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I am writing a PhD dissertation that contains two main themes/topics. These topics are fairly different from each other, but they do have (some!) common threads.

Within each theme, I have two rather related sub-themes. Each sub-theme is substantial enough to form a chapter.

How should I structure the dissertation. I was thinking about having two parts, as follows:

Ch.1 - Introduction (discussing general structure & motivation) Part I - Theme 1 - Ch.2 - theme 1 - topic 1 - Ch.3 - theme 1 - topic 2 Part II - Theme 2 - Ch.4 - theme 2 - topic 1 - Ch.5 - theme 2 - topic 2 Ch.6 - Conclusion Appendices and References 

The above structure seems a little odd to me, though. Are the purpose of parts to partition the paper completely? That is, should each chapter belong to a part? In the above structure, Ch.1 and Ch. 6 are not in any part.

In addition, would including an introduction and conclusion for each part be appropriate?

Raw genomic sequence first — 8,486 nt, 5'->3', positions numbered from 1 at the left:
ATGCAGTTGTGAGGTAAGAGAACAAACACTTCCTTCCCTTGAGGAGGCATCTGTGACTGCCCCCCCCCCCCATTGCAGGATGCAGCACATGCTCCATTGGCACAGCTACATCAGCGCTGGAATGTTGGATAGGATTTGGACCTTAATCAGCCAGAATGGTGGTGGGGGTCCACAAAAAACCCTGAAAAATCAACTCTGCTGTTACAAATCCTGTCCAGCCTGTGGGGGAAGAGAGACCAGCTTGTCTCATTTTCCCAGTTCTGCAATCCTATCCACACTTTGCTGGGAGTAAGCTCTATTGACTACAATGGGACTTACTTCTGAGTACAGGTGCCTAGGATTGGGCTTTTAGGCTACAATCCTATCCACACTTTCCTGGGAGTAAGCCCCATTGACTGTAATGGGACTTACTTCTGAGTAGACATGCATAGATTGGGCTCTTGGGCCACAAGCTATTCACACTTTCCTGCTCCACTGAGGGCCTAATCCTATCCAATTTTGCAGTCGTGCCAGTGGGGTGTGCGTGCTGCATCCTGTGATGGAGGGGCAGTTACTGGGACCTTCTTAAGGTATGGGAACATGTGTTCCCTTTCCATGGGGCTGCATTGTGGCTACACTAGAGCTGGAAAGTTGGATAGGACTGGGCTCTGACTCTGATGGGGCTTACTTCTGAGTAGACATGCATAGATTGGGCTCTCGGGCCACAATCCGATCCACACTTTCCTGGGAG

1 Answer 1

My recommendation is to consider "parts" as an auxiliary notion. The thesis should make sense to the reader even if he ignores the division into parts.

That's fairly doable with your proposed solution, it just needs clever organization of introductory and preliminary texts.

Actually, I don't think you can do much better if your 4 chapters are too long to become 2 chapters.

The only alternative I can think of is the following:

Ch.1 - Introduction (discussing general structure & motivation) Part I - Theme 1 Ch.2 - theme 1 - deeper introduction & preliminaries Ch.3 - theme 1 - topic 1 Ch.4 - theme 1 - topic 2 Part II - Theme 2 Ch.5 - theme 2 - deeper introduction & preliminaries Ch.6 - theme 2 - topic 1 Ch.7 - theme 2 - topic 2 Ch.8 - Conclusion Appendices and References 

Also, as a last remark, if you realize there's nothing to put into the conclusions, I'm quite sure you can create the thesis without them, but better ask your supervisor.

Actually, have you discussed this with your supervisor?